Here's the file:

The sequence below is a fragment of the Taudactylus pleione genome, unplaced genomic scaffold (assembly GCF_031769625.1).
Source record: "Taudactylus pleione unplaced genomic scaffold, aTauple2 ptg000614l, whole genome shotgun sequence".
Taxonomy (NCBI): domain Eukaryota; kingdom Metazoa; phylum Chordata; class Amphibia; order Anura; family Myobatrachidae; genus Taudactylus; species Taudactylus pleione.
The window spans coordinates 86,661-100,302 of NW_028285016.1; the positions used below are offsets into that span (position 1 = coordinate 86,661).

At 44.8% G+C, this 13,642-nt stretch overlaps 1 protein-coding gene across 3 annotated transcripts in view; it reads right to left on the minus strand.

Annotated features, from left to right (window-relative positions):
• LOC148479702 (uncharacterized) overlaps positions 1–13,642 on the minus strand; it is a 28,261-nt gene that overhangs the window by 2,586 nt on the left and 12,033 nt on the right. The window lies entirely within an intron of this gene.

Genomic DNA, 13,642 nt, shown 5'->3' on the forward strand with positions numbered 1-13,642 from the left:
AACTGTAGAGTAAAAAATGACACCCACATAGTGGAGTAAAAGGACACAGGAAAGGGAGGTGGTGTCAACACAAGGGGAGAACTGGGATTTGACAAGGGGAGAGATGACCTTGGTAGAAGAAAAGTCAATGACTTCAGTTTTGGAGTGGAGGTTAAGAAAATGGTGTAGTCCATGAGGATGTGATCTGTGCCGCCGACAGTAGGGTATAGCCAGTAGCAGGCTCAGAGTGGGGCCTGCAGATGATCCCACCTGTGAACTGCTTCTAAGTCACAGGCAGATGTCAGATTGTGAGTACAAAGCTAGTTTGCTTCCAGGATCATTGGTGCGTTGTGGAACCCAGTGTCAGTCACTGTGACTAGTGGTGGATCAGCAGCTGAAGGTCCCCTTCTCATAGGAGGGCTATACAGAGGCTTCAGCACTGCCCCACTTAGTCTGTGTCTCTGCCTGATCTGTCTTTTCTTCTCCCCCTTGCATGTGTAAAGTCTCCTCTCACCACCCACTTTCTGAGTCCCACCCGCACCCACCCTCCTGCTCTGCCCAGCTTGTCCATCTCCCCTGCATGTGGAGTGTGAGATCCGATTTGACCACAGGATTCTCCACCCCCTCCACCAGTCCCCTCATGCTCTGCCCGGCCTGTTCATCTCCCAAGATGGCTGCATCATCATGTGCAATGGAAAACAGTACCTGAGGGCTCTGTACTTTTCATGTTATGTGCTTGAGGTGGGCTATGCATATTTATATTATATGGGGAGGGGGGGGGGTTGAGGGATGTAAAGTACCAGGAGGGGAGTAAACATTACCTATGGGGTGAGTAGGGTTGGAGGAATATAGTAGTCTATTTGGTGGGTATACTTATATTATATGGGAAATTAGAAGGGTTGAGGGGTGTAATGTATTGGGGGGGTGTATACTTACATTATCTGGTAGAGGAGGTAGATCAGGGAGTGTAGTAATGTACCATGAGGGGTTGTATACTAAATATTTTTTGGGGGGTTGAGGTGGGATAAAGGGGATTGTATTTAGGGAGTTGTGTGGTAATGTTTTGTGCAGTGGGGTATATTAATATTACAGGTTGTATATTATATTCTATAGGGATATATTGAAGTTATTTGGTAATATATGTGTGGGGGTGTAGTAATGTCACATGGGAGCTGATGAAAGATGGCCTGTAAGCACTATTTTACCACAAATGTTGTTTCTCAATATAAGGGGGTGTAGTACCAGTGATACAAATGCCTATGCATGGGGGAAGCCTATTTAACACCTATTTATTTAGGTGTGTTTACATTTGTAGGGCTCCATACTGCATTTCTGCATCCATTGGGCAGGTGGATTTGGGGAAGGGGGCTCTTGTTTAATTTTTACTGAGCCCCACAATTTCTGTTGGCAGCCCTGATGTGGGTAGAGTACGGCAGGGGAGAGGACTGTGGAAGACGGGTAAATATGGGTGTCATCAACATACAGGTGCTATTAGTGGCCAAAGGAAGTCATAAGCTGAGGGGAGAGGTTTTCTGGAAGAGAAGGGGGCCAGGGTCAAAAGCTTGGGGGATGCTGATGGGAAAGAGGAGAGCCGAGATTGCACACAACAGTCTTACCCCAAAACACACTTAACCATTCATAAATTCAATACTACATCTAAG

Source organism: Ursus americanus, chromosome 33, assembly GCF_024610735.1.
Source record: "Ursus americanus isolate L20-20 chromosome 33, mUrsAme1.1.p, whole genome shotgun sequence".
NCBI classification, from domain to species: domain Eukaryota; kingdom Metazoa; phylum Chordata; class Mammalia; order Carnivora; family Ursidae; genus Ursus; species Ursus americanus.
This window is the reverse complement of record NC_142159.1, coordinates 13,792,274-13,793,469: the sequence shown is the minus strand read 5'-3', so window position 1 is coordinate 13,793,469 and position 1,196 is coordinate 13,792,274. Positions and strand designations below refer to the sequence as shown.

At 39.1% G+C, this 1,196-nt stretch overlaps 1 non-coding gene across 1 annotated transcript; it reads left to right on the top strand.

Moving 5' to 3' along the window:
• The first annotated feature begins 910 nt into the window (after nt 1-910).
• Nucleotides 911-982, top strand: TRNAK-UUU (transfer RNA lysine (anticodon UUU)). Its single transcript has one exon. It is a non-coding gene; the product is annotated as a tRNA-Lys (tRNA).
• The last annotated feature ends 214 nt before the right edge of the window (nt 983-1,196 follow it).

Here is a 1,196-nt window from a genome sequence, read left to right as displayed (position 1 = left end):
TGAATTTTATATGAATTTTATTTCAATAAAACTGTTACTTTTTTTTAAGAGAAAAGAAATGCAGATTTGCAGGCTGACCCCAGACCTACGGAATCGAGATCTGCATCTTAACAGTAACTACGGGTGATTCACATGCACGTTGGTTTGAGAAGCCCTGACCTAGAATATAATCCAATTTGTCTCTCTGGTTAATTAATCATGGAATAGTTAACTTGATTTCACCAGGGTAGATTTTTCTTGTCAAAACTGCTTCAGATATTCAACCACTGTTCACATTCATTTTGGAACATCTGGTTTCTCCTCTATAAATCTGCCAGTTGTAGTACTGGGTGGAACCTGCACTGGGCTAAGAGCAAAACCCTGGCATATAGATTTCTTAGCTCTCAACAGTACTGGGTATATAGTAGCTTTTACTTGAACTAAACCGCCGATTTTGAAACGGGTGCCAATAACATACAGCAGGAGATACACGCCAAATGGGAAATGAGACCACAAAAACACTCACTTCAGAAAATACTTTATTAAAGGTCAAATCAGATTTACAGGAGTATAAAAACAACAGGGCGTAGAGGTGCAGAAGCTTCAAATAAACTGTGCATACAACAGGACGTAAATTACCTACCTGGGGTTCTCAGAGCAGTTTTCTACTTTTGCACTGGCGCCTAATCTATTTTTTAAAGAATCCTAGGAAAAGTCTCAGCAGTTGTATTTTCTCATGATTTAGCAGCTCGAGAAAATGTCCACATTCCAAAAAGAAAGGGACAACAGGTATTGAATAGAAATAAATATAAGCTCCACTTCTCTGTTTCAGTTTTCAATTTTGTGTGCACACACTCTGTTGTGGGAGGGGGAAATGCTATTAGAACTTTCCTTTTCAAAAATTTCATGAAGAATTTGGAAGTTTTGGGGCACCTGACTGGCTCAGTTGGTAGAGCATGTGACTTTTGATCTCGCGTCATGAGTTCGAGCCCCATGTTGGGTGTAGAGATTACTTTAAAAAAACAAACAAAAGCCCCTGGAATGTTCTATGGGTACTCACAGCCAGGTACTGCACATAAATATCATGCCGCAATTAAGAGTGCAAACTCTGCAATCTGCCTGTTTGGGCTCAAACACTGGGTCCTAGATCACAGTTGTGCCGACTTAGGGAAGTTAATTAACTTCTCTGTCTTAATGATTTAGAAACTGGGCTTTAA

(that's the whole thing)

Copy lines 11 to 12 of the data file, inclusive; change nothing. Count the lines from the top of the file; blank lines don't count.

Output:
Source record: "Ursus americanus isolate L20-20 chromosome 33, mUrsAme1.1.p, whole genome shotgun sequence".
NCBI classification, from domain to species: domain Eukaryota; kingdom Metazoa; phylum Chordata; class Mammalia; order Carnivora; family Ursidae; genus Ursus; species Ursus americanus.